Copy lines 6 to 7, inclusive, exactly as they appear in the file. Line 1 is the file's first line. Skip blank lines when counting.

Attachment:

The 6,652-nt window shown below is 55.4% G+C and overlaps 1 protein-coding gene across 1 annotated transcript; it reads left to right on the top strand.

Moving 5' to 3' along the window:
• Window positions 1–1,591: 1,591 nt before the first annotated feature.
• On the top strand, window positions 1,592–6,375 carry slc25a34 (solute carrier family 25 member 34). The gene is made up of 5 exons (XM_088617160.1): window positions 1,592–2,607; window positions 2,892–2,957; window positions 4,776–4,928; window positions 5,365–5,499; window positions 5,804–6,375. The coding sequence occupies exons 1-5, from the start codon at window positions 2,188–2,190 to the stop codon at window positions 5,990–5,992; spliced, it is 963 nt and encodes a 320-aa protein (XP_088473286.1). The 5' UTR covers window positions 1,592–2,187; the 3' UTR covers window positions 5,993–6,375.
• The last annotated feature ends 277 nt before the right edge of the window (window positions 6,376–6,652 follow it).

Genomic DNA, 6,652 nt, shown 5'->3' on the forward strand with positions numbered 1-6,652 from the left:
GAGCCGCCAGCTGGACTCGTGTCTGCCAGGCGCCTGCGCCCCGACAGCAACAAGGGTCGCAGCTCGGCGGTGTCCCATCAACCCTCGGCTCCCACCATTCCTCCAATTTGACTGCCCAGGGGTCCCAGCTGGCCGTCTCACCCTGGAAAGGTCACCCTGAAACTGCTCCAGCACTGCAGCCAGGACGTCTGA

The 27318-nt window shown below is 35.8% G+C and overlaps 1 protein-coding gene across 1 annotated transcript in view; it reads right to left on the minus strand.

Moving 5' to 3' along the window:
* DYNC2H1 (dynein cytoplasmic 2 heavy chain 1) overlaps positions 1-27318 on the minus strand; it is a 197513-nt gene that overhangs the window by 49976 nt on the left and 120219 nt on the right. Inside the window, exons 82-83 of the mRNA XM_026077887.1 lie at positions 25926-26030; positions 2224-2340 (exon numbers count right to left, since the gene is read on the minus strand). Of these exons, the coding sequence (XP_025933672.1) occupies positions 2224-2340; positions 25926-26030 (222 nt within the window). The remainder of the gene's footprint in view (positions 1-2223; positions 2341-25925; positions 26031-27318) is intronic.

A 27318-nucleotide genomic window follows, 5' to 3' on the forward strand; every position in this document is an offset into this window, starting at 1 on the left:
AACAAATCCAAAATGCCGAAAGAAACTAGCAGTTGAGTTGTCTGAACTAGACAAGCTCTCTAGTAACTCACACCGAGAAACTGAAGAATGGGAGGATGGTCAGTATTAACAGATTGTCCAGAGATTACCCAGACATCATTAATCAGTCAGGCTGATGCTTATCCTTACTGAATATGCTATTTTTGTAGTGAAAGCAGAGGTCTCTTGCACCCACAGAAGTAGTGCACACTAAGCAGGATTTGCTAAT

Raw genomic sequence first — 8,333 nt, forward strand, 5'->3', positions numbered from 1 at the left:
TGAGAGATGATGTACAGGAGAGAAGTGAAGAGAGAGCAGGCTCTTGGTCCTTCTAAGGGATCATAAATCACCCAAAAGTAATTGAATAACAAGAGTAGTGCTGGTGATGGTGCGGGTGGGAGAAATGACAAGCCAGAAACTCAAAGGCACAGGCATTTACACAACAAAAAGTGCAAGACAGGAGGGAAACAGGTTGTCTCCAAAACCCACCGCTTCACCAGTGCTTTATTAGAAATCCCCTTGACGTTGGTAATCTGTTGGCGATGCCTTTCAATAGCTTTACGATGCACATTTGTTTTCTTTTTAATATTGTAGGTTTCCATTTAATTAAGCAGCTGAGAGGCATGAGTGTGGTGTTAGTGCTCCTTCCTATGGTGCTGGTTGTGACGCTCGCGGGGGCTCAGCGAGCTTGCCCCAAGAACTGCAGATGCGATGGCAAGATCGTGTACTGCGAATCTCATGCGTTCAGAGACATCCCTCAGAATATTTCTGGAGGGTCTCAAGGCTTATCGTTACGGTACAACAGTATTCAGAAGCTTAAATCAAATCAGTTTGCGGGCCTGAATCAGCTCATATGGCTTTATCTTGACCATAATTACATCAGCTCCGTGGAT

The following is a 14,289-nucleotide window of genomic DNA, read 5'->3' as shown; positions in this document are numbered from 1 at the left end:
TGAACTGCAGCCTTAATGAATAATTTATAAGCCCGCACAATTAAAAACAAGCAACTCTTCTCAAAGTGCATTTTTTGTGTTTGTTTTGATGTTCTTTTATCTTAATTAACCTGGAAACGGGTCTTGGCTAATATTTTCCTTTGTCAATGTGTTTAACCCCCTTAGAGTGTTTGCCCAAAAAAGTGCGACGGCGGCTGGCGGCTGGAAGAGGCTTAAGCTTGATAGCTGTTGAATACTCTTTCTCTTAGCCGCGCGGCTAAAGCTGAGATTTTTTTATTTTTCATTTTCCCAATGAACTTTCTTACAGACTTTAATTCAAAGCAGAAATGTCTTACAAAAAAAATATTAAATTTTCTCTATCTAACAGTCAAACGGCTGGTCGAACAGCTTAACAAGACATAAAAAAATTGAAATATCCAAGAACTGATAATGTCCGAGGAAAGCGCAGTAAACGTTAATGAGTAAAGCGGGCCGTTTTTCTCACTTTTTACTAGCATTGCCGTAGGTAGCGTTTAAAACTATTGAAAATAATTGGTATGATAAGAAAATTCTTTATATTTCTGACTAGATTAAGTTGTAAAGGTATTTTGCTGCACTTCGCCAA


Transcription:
Genomic DNA, 6,652 nt, shown 5'->3' on the forward strand with positions numbered 1-6,652 from the left:
GAGCCGCCAGCTGGACTCGTGTCTGCCAGGCGCCTGCGCCCCGACAGCAACAAGGGTCGCAGCTCGGCGGTGTCCCATCAACCCTCGGCTCCCACCATTCCTCCAATTTGACTGCCCAGGGGTCCCAGCTGGCCGTCTCACCCTGGAAAGGTCACCCTGAAACTGCTCCAGCACTGCAGCCAGGACGTCTGA